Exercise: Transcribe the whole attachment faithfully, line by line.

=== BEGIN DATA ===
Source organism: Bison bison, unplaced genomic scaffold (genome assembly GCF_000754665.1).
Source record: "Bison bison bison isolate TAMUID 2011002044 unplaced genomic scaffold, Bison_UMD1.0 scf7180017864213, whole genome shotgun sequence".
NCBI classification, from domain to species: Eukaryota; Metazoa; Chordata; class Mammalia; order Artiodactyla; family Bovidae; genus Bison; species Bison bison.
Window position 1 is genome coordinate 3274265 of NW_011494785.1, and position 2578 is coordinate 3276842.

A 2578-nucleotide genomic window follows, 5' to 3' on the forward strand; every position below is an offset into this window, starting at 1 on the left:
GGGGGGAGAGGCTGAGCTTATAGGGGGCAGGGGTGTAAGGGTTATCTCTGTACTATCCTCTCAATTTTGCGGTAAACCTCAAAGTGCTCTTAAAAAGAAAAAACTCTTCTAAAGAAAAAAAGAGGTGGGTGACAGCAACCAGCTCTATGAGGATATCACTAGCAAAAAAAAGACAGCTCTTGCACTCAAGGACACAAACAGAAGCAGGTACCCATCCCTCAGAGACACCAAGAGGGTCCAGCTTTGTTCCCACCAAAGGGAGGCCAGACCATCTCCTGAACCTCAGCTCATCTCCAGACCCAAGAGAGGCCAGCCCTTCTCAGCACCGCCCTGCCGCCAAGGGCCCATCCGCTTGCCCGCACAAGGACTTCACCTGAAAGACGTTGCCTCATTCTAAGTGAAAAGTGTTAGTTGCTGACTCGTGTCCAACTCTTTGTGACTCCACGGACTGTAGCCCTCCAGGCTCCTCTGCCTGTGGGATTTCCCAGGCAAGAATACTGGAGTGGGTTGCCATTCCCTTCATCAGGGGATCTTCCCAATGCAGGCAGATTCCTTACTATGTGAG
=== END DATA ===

Source organism: Bison bison, unplaced genomic scaffold (genome assembly GCF_000754665.1).
Source record: "Bison bison bison isolate TAMUID 2011002044 unplaced genomic scaffold, Bison_UMD1.0 scf7180017864213, whole genome shotgun sequence".
NCBI classification, from domain to species: Eukaryota; Metazoa; Chordata; class Mammalia; order Artiodactyla; family Bovidae; genus Bison; species Bison bison.
Window position 1 is genome coordinate 3274265 of NW_011494785.1, and position 2578 is coordinate 3276842.

A 2578-nucleotide genomic window follows, 5' to 3' on the forward strand; every position below is an offset into this window, starting at 1 on the left:
GGGGGGAGAGGCTGAGCTTATAGGGGGCAGGGGTGTAAGGGTTATCTCTGTACTATCCTCTCAATTTTGCGGTAAACCTCAAAGTGCTCTTAAAAAGAAAAAACTCTTCTAAAGAAAAAAAGAGGTGGGTGACAGCAACCAGCTCTATGAGGATATCACTAGCAAAAAAAAGACAGCTCTTGCACTCAAGGACACAAACAGAAGCAGGTACCCATCCCTCAGAGACACCAAGAGGGTCCAGCTTTGTTCCCACCAAAGGGAGGCCAGACCATCTCCTGAACCTCAGCTCATCTCCAGACCCAAGAGAGGCCAGCCCTTCTCAGCACCGCCCTGCCGCCAAGGGCCCATCCGCTTGCCCGCACAAGGACTTCACCTGAAAGACGTTGCCTCATTCTAAGTGAAAAGTGTTAGTTGCTGACTCGTGTCCAACTCTTTGTGACTCCACGGACTGTAGCCCTCCAGGCTCCTCTGCCTGTGGGATTTCCCAGGCAAGAATACTGGAGTGGGTTGCCATTCCCTTCATCAGGGGATCTTCCCAATGCAGGCAGATTCCTTACTATGTGAG